Global Supply Chain in Crisis Again… More Reasons to Buy Domestic
As COVID lockdowns in China persist, the world is in for yet another summer of supply chain chaos. We expect further disruptions to the global supply chain and longer port wait times with additional container congestion. Between supply chain shortages and Russia’s war in Ukraine affecting fuel prices, the world economy is facing the perfect storm. Fears of a worldwide recession are real. Now, as the port of Shanghai is running at half-speed due to long weeks under strict lockdown, concerns grow around the globe that this might bring new shortages. The war in Ukraine and the global pandemic have accelerated the return to old protectionist policies. So, what does this mean? North America also needs to protect itself by producing and buying domestic where possible.
Shanghai has been locked down for roughly a month, slowing manufacturing, slowing truck deliveries, and causing container logjams at ports. With infections now rising in Beijing, many expect similar restrictions to be imposed in the Chinese capital. Even if China — which accounts for 12% of global trade — eases its measures, the resulting surge in shipments could overwhelm already strained ports in the U.S. and Europe. Sailing time to US and EU has increased up to 120 days!
- Shortages of Chinese-made goods will further fuel rocketing inflation in the U.S. and elsewhere, reports Fortune.
- About 20% of container ships are now stuck at ports worldwide; just under a third of the backlog comes from China.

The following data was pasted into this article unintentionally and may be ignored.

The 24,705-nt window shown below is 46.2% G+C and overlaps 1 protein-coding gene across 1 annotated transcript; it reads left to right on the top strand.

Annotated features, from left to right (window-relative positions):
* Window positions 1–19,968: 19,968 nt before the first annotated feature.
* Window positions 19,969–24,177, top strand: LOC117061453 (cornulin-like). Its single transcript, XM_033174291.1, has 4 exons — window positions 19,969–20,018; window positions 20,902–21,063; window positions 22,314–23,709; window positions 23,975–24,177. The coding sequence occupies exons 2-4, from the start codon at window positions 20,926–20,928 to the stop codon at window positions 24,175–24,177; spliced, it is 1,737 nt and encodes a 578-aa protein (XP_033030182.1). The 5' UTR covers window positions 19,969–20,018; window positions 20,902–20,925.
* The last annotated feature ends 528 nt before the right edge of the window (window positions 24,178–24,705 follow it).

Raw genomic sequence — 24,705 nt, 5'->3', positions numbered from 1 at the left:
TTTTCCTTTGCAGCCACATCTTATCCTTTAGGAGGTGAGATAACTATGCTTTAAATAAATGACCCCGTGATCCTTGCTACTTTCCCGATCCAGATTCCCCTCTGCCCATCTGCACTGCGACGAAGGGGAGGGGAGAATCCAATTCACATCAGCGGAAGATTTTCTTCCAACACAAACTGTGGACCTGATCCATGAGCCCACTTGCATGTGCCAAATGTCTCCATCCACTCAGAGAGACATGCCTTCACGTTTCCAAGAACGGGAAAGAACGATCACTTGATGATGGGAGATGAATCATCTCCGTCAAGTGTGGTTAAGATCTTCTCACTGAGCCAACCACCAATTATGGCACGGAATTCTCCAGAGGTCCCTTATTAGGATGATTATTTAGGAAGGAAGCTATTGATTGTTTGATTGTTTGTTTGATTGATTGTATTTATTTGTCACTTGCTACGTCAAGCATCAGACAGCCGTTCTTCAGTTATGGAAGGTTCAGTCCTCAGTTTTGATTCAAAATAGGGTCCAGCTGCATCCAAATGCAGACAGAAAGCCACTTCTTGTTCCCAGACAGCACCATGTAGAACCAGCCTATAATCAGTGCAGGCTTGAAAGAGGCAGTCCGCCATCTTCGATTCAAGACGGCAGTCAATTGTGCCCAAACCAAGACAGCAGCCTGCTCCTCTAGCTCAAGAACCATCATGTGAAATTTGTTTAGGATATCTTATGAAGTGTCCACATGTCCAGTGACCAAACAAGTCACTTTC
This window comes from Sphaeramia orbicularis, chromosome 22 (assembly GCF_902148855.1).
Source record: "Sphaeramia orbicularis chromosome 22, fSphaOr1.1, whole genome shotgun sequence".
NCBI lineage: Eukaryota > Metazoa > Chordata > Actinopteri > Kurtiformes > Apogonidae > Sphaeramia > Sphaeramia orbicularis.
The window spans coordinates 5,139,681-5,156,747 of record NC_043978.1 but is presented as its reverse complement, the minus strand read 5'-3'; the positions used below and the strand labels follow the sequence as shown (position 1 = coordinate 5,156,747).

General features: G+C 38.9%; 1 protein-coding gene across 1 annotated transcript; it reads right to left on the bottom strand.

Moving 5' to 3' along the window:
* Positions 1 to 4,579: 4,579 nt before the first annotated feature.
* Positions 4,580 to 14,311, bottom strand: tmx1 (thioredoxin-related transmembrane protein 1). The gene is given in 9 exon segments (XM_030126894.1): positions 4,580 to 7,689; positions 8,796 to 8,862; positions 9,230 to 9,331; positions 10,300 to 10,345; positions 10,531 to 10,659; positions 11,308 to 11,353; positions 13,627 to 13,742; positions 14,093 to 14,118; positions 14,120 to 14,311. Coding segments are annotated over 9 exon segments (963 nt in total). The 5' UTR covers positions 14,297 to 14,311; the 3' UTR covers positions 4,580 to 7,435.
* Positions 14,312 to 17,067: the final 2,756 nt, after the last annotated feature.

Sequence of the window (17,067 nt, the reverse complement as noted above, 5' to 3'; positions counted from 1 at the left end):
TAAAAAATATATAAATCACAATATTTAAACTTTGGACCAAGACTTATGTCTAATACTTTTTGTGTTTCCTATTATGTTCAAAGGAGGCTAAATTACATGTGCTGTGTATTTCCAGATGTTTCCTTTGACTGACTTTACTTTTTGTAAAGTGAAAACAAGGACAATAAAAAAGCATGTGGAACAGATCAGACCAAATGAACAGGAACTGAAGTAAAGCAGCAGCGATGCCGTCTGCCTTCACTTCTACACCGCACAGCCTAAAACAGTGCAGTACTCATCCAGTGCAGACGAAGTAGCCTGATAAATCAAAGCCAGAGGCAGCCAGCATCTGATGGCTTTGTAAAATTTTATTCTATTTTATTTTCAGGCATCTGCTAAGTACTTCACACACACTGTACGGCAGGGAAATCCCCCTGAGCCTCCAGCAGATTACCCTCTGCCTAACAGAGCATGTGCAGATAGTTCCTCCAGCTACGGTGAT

- “We expect a bigger mess than last year,” the CEO of the Port of Antwerp, Europe’s second-busiest for container volume, tells Bloomberg.
Last year it became more obvious that in addition to extra transportation costs there are other costs and drawbacks to importing goods from China such as importing problems, long lead times and cancellations, poor quality control, delays, sharp cost increases, and more. “Many other companies tried to offshore a lot of their packaging to try to reduce costs, rather than opt for a more sustainable solution that would be produced domestically,” says Dave Heller, VP of Printex Transparent Packaging in Long Island, NY. “Sourcing domestically is much faster and less expensive than shipping from international suppliers. We need to return to buying made in America, manufacturing, and shipping domestically, here in North America. Buying domestically is better for the local economy.”
The restructuring in consumer demand during the pandemic has led to significant shortages of manufacturing components, order backlogs, delivery delays, and a spike in transportation costs and consumer prices. The world is again in crisis due to supply chain shortages around the world and specifically from shipping backlogs in China, and Russia’s war in Ukraine affecting fuel prices. If we want to protect the economy, we need to return to domestic manufacturing and shipping here in North America.